Misbah has retained his capacity to surprise. As a batsman, he has a reputation for stoic defence. Yet, in November 2014 he reached a century against Australia in just 56 balls, equalling the previous record for the fastest ever Test innings, held by Viv Richards. The tuk-tuk had become a Ferrari.

Late in 2015, Misbah tried to retire. He was 41 and had helped to keep Pakistani cricket alive during some of its darkest days. But the selectors pressured him to stay on, arguing that the team would need him during its arduous tours to England and Australia.

They were right. His crowning glory was still to come. The team arrived in England following weeks of training with the national army in Abbottabad. “The army people are not getting much salaries, but for this flag and for the Pakistani nation, they want to sacrifice their lives,” Misbah said. “That’s a big motivation for all of us. Everyone is really putting effort in for that flag and the nation.”

Now 42, almost a decade older than any cricketer in England’s side, Misbah fulfilled a lifetime’s ambition by playing in a Test match at Lord’s. In Pakistan’s first innings, he scored a century and celebrated with push-ups on the outfield, in homage to the army’s fitness regime and those who had had the temerity to mock his age.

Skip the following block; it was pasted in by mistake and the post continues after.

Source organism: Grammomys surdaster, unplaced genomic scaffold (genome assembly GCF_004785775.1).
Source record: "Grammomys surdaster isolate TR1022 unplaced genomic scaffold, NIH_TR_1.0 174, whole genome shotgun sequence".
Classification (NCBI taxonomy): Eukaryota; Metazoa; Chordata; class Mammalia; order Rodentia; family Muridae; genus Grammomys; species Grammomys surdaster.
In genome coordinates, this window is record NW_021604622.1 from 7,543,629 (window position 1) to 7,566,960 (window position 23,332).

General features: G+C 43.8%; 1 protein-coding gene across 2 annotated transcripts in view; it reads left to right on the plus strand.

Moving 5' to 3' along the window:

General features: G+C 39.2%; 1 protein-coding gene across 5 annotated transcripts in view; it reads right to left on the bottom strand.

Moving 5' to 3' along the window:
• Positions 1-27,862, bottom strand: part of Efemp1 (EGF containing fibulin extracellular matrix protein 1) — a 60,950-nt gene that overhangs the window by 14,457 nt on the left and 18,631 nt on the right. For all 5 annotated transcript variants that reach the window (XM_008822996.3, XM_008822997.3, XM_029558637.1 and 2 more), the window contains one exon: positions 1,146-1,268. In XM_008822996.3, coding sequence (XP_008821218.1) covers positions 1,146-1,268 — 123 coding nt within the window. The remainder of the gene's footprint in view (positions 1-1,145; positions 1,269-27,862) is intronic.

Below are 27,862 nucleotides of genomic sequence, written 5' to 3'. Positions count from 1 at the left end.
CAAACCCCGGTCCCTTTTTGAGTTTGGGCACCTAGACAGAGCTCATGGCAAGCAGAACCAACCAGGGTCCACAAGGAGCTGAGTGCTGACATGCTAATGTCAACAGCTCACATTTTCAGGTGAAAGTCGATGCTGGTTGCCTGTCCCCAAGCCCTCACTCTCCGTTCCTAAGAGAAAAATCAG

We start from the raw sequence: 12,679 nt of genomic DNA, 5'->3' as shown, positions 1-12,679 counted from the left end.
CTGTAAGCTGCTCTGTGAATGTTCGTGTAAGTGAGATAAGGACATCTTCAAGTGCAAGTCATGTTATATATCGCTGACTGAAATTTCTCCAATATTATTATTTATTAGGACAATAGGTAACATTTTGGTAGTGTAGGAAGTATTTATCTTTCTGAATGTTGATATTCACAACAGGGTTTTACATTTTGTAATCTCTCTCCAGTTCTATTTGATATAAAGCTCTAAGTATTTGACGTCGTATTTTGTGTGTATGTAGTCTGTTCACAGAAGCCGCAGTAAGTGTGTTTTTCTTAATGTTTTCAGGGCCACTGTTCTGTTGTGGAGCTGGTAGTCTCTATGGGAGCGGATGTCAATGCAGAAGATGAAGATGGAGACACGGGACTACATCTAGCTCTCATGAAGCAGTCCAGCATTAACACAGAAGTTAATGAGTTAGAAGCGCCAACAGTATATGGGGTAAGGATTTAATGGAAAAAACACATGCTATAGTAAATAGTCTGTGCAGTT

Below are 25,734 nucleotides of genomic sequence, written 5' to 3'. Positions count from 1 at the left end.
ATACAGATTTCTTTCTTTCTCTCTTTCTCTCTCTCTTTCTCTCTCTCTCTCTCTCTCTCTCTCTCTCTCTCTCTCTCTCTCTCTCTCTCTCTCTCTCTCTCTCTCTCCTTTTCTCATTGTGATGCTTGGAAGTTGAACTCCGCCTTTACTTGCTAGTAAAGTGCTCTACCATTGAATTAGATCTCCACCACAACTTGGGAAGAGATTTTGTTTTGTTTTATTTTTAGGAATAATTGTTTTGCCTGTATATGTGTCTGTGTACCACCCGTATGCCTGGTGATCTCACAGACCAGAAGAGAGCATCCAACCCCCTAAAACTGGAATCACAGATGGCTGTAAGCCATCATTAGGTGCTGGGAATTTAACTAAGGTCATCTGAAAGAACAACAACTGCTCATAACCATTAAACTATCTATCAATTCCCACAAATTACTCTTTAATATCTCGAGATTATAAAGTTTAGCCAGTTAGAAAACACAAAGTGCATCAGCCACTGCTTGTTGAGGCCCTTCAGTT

When Pakistan secured victory a little after 6pm on the fourth evening of the game, the entire team imitated the captain’s push-ups, then saluted the national flag. The applause for them reverberated far beyond St John’s Wood.

“It’s been a remarkable turnaround after the 2010 incident,” Misbah-ul-Haq said, ever undemonstrative.

He would never say as much, but he has done more than anyone else to lead Pakistan back to glory. 

Tim Wigmore is a contributing writer to the New Statesman and the author of Second XI: Cricket In Its Outposts.

This article first appeared in the 21 July 2016 issue of the New Statesman, The English Revolt